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6 Cards in this Set

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The U.S. purchased the land from the Mississippi River to the Rocky Mountains from Napoleon for $15 million. Jefferson was interested in the territory because it would give the U.S. the Mississippi River and New Orleans (both were valuable for trade and shipping) and also room to expand. Napoleon wanted to sell because he needed money for his European campaigns and because a rebellion against the French in Haiti had soured him on the idea of New World colonies. The Constitution did not give the federal government the power to buy land, so Jefferson used loose construction to justify the purchase.
Louisiana Purchase, 1803
Meriwether Lewis and William Clark were commissioned by Jefferson to map and explore the Louisiana Purchase region. Beginning at St. Louis, Missouri, the expedition travelled up the Missouri River to the Great Divide, and then down the Columbia River to the Pacific Ocean. It produced extensive maps of the area and recorded many scientific discoveries, greatly facilitating later settlement of the region and travel to the Pacific coast.
Lewis and Clark Expedition, 1804-1805
The case arose out of Jefferson’s refusal to deliver the commissions to the judges appointed by Adams’ Midnight Appointments. One of the appointees, Marbury, sued the Sect. of State, Madison, to obtain his commission. The Supreme Court held that Madison need not deliver the commissions because the Congressional act that had created the new judgships violated the judiciary provisions of the Constitution, and was therefore unconstitutional and void. This case established the Supreme Court's right to judicial review. Chief Justice John Marshall presided.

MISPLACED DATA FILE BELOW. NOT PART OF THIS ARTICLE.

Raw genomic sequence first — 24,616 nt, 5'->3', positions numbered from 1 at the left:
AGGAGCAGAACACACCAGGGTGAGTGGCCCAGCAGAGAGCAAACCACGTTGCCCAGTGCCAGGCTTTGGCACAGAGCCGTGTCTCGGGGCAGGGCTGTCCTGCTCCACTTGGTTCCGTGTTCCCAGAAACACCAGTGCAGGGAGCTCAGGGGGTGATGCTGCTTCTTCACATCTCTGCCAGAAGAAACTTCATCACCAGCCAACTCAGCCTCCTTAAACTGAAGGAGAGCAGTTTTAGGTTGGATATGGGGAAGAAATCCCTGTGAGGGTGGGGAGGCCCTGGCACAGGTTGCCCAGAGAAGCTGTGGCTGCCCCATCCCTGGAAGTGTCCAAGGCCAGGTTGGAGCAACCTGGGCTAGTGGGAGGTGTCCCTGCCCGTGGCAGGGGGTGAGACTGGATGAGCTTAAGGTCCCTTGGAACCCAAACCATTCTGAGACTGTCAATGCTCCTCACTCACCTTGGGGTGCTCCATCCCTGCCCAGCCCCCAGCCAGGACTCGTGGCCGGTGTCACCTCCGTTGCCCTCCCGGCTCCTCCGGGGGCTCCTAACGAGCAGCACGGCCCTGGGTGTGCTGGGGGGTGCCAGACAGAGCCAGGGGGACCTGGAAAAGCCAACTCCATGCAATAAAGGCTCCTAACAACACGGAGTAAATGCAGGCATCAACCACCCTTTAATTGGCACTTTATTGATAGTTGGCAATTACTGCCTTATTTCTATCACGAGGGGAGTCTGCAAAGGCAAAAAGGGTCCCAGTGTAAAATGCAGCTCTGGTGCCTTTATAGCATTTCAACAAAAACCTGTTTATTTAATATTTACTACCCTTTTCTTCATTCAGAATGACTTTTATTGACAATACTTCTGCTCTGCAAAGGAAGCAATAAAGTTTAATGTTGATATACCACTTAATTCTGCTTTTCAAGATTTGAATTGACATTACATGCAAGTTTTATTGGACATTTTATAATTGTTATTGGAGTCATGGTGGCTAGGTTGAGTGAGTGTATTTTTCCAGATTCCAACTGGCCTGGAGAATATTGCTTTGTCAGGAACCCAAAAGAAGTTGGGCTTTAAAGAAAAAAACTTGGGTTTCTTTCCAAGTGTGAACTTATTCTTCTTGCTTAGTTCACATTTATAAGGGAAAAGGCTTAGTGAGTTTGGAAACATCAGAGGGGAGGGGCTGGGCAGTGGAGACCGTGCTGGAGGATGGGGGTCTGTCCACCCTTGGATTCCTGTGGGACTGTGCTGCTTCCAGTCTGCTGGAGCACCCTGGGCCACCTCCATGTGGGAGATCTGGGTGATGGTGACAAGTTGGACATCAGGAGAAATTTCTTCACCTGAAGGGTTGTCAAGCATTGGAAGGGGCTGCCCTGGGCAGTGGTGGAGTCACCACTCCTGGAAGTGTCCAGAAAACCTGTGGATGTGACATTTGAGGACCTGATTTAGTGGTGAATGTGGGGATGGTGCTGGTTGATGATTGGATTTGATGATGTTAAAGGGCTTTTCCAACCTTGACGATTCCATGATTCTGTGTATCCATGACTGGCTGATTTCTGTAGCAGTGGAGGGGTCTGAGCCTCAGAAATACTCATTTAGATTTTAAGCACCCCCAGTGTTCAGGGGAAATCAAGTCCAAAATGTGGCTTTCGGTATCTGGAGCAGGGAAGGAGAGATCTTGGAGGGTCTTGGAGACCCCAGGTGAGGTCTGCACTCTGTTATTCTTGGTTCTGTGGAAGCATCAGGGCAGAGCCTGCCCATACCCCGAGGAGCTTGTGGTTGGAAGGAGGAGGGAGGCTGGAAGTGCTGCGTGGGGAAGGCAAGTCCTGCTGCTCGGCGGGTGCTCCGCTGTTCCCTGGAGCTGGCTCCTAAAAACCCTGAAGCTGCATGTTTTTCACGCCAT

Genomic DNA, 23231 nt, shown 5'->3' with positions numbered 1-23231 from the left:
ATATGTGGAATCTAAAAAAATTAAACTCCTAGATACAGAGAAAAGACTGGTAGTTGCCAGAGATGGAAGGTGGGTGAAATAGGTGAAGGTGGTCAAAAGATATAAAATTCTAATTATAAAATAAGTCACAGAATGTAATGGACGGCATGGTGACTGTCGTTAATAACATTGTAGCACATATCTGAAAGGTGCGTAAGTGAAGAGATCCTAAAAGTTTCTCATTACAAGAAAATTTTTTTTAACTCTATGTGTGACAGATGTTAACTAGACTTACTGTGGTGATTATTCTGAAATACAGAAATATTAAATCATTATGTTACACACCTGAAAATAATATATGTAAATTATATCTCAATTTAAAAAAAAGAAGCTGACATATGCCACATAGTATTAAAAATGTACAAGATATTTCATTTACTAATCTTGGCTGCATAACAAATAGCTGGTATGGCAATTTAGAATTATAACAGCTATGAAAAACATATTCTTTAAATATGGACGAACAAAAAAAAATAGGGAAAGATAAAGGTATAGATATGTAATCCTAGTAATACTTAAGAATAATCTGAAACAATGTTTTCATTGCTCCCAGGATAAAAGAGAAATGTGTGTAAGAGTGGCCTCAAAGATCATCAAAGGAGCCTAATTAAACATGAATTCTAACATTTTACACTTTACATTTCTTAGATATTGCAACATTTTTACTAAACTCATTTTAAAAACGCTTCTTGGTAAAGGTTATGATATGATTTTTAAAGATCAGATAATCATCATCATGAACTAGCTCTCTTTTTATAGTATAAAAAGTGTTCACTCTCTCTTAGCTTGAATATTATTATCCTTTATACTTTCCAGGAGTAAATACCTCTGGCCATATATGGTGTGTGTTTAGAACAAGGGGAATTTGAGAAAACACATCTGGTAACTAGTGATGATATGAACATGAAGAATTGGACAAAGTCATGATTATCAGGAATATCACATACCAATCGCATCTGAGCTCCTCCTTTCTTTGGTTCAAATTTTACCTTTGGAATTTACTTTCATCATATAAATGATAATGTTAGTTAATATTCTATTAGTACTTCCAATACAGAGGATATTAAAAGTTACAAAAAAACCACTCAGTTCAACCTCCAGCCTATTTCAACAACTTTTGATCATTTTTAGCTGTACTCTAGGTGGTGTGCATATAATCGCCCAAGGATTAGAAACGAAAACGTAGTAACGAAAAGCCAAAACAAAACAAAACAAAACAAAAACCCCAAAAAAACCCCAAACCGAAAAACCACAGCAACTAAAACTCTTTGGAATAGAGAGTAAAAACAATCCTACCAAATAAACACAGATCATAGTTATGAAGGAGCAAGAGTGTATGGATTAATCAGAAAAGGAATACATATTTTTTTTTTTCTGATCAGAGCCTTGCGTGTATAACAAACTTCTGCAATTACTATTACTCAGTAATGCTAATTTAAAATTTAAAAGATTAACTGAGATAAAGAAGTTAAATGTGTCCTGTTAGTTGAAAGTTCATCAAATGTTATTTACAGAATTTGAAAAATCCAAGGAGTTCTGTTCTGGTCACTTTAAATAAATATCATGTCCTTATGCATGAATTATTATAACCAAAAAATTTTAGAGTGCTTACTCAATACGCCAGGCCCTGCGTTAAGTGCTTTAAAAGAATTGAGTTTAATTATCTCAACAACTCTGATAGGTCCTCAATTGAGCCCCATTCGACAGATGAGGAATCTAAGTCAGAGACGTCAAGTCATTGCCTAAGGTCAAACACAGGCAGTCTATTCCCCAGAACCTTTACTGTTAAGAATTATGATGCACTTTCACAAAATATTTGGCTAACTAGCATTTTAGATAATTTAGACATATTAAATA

Marbury v. Madison, 1803
redefines election process for electoral college
12 Amendment, 1804
This act issued by Jefferson forbade American trading ships from leaving the U.S. It was meant to force Britain and France to change their policies towards neutral vessels by depriving them of American trade. It was difficult to enforce because it was opposed by merchants and everyone else whose livelihood depended upon international trade. It also hurt the national economy, so it was replaced by the Non-Intercourse Act.
Embargo Act, 1807
Replaced the Embargo of 1807. Unlike the Embargo, which forbade American trade with all foreign nations, this act only forbade trade with France and Britain. It did not succeed in changing British or French policy towards neutral ships, so it was replaced by Macon’s Bill No. 2.
Non-Intercourse Act, 1809